Ryan Reynolds’ Trainer Has Fitness Tips for Mere Mortals – Slate


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On a recent episode of How To!, Charles Duhigg took on the case of Jeff Leach, an actor and comedian who aspires to be a movie superhero. But is it even possible for ordinary people to get as ripped as Ryan Reynolds or Hugh Jackman? According to Don Saladino, who’s trained both of them, it is. He told Duhigg the most important fitness rules, including some simple exercises he’s used with the stars. Some highlights of their conversation, condensed and edited for clarity, are below.

Charles Duhigg: Are those people just more self-disciplined than I am?

Don Saladino: No, not necessarily.

Duhigg: Do they know something different?

Saladino: No. Listen, everyone fights the same fight. I gotta be honest—a lot of people that I’ve worked with in the past, they struggle with it. They have temptations with food, or they might be tired, and I think it’s just finding that switch. It’s giving them the ability to feel successful every day.

Are you better off training at a Level 10 two out of seven days a week and then falling off the wagon because you’re just exhausted and you’re beat up? Or are you better off going in at 80 percent and being consistent all year long? You’re better off going at 80 percent. Science has also shown you may burn more fat, you may have better strength increase.

Saladino: If you’re not in that range for a long period of time, hormone levels are going to just start plummeting. Testosterone levels, cortisol levels (the stress hormone in the body)—everything is going to start getting out of whack to burn fat, energy levels, repair, recovery, all that. … When you wake up and you feel great, you want to do more.

Saladino: Your protein source should be roughly the size of your palm, your carb source could be your fist, and your fat source could be your thumb—oils or nuts, seeds, whatever it is. Weight loss is really simple. It’s just about maintaining blood sugar levels. The reason why people crave junk is because they’re undernourishing themselves throughout the day. If I had you eat more calories and I had you eat a balanced diet, you would go into the evening not craving the bread basket or the cookies, or you wouldn’t be overeating pasta. Your blood sugar level would be maintained. Start with three square meals a day: breakfast, lunch, and dinner. Really difficult concept, you know what I’m saying?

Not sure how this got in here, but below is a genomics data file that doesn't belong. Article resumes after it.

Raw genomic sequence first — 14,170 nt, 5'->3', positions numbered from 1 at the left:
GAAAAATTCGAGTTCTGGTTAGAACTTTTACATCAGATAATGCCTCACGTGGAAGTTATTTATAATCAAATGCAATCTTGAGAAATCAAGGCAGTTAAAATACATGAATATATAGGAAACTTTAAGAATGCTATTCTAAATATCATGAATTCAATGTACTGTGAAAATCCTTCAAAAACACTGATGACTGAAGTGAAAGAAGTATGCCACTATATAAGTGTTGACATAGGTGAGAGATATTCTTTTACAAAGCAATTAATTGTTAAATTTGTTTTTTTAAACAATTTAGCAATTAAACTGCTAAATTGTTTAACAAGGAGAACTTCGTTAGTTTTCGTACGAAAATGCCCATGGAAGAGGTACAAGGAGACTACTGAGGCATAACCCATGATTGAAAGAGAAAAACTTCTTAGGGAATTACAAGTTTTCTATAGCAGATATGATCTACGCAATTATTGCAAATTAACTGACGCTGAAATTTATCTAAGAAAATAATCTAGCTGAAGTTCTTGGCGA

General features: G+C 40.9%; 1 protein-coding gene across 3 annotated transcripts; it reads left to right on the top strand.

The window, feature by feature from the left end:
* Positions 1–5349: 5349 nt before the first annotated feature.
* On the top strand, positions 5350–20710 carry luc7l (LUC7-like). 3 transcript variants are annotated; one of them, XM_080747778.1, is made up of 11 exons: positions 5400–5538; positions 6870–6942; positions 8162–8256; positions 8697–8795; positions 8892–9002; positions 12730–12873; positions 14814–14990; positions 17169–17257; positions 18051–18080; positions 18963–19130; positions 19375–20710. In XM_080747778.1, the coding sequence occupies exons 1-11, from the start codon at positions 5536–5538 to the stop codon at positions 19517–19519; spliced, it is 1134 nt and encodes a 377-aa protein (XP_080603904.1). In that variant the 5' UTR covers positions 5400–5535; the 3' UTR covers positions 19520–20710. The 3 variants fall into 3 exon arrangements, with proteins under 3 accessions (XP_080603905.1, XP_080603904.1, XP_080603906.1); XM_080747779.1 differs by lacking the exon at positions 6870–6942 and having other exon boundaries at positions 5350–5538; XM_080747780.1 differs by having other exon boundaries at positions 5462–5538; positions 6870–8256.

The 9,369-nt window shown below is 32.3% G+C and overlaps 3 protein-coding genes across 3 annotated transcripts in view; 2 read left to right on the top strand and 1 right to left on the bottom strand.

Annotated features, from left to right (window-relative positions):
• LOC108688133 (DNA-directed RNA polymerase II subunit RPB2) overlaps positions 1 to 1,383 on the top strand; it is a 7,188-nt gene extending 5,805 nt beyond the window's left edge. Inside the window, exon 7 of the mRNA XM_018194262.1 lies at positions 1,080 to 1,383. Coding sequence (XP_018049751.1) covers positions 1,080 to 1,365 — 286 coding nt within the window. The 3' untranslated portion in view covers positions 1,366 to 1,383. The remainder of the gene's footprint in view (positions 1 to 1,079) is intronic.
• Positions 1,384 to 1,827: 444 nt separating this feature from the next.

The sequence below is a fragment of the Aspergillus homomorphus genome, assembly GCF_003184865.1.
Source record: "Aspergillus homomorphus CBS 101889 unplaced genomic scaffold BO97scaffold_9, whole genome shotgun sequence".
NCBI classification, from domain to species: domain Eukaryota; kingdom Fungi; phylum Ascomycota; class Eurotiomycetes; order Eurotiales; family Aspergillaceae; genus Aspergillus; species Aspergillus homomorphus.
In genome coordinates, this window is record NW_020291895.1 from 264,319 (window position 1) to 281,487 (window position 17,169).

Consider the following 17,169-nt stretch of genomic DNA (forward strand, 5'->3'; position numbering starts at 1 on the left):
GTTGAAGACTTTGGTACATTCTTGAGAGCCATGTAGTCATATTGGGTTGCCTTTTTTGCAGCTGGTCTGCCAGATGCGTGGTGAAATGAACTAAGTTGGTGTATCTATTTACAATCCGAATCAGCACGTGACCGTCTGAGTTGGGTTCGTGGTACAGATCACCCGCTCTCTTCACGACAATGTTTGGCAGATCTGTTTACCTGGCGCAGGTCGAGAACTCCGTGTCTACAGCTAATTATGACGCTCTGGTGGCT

Duhigg: Are you rationing back the calories at that point?

Saladino: No, not necessarily. I’ve turned my body into a fat-burning furnace, and if you want a fire to burn hotter, you put wood on the fire. My idea is that you keep your metabolism burning faster and get your energy up so you’re more active, so you burn more calories.

Saladino: Create tension through a barbell, a dumbbell, a cable, a kettlebell, a sandbag—there’s just so many ways to create resistance.

Duhigg: Am I trying to lengthen my muscles? Am I trying to build my muscles?

Saladino: No. When you’re lifting a weight, you’re tearing microscopic fibers in that muscle. You might feel pumped from lifting, but that’s a buildup of lactic acid and blood in the muscles, so you have that sensation of having that pump. But when you’re training, you’re actually tearing the muscle down, and the only way that we are able to repair that muscle is through rest and recovery and through nutrition.

Duhigg: But there’s a lot of guys in Hollywood who take it seriously. I know a lot of guys who take physical fitness really seriously. What’s the secret?

Saladino: How do you know they’re taking it seriously? Why do you say that?

Duhigg: They spend a lot of time at the gym.

Saladino: But that doesn’t mean they’re taking it seriously. I know guys that go around, they kill themselves, three to five hours in the gym every day, and they look terrible.

Saladino also recommended a few exercises he’d used to help Ryan Reynolds: duck walks, suitcase carries, and Zottman curls. But he stresses that you can basically do anything you want, as long as you’re working on different parts of your body and you’re not injuring yourself. Consistency is much more important than intensity. If you’re not exhausted after every workout, that’s OK. That’s actually better, particularly if you’re doing that workout every day. You can totally go get a gym membership if you want, and a personal trainer if that helps encourage you. But you also might only need YouTube and a couple of weights at home.

Saladino: The biggest problem right now is that if I hand you a five-week program that Ryan Reynolds did, no offense, you’re not going to do it. I don’t want to get someone in the best shape of their life if they’re miserable. Don’t worry about what Ryan does. Let’s focus on what we can find to allow you to be successful.

To listen to the entire episode, including Duhigg’s training session with Jeff Leach, click the player below or subscribe wherever you get your podcasts.

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